Tag Archives: Ryan Didato
American Son at Zoetic Stage doesn’t offer solutions to the complexity of race so much as explore with increasing intensity the exact craggy contours of the gulf. Christopher Demos-Brown’s play brings the audience alongside those struggling with the conflicting and seemingly irreconcilable pressures on not just African-Americans but everyone awash in the social maelstrom.
Usually, Zoetic Stage’s director Stuart Meltzer’s deft work is almost invisible to audience members other than bringing a fresh vision to familiar titles. But his masterful work in The Curious Incident of the Dog in the Night-time is so clearly displayed that his reinvention becomes the “star” of the production.
White Guy on the Bus at GableStage is a merciless dissection of race relations in the 21st Century, but stunning plot twists prevent us from explaining much further than a wealthy white businessman strikes up an acquaintanceship with an African-American nursing student on a bus. But superb performances and a fierce script make this a don’t miss.
They are unlike any trials you have ever seen on Law & Order. Zoetic Stage’s world premiere of Christopher Demos-Brown’s Wrongful Death And Other Circus Acts is a hilarious but merciless satire on the civil legal profession by, indeed, setting the evening in and as a highly stylized circus.
The stage is a fungible place. Sets can transform, actors can fly, characters can break walls, especially the fourth. There is limitless potential in the blank canvas of floorboards and lighting, as Stuart Meltzer’s gently experimental The Goldberg Variations reminds us at Island City Stage.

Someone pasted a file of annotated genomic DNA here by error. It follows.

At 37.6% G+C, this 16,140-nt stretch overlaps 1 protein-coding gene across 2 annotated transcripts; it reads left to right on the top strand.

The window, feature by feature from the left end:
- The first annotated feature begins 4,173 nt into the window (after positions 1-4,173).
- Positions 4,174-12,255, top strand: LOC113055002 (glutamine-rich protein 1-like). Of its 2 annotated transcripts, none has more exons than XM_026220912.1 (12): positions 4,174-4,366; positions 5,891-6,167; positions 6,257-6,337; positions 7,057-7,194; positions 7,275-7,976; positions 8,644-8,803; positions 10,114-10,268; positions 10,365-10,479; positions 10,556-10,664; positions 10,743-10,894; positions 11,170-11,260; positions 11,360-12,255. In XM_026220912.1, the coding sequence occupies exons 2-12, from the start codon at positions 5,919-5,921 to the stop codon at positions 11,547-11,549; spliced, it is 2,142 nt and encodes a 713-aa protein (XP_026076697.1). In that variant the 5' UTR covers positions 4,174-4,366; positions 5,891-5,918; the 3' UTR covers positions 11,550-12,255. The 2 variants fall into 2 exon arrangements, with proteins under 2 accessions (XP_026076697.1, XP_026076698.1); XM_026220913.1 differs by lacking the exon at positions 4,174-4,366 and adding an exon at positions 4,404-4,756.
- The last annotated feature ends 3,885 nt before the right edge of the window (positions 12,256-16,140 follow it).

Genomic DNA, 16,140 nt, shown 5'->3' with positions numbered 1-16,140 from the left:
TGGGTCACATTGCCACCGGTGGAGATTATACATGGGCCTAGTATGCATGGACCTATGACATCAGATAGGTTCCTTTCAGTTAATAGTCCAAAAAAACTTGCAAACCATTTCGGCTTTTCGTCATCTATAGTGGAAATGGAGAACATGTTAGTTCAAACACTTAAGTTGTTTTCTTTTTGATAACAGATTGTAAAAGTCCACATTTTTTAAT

2015 produced a wild variety of snapshots to paste in the theatrical scrapbooks: a male Dolly Levi, a homicidal dimwit slicing carrots, a kidnapper forcing her captives to learn nonsense, a tsunami engulfing a Japanese village, a green-gunked survivor of toxic sludge singing love songs to his blind librarian girlfriend. You know, just another year for regional theater in South Florida.
Actors Playhouse’s production of The Trial of Ebenezer Scrooge has a talented cast working hard under the direction of David Arisco, but good grief, what a waste of the resources of Mark Brown’s lame script. For one hours and forty minutes (including intermission), the audiences waits and waits for a single new riff in the Scrooge story, even a shred of logic explaining Brown’s basic premise.
Harvey Fierstein’s thought-provoking Casa Valentina play at GableStage explores is that sexuality as an infinitely varied stew of preferences, prejudices and other ingredients in varied measures
Sex, despite the title at GableStage, and despite the plot, is not what Cock is about. And guess what? It’s sexy. It’s very sexy. But this is a story about love, labels and the pressure society puts on persons to make decisions about both.
Avi Hoffman’s performance as a troubled writer, struggling to deal with success but escape his past, is one of the virtues in the promising but flawed inaugural offering from Parade Productions, a professional company performing in Mizner Park. There’s a lot of talent here working very hard, but not a lot of electricity emanating from the elegiac, mildly funny, mildly moving tale.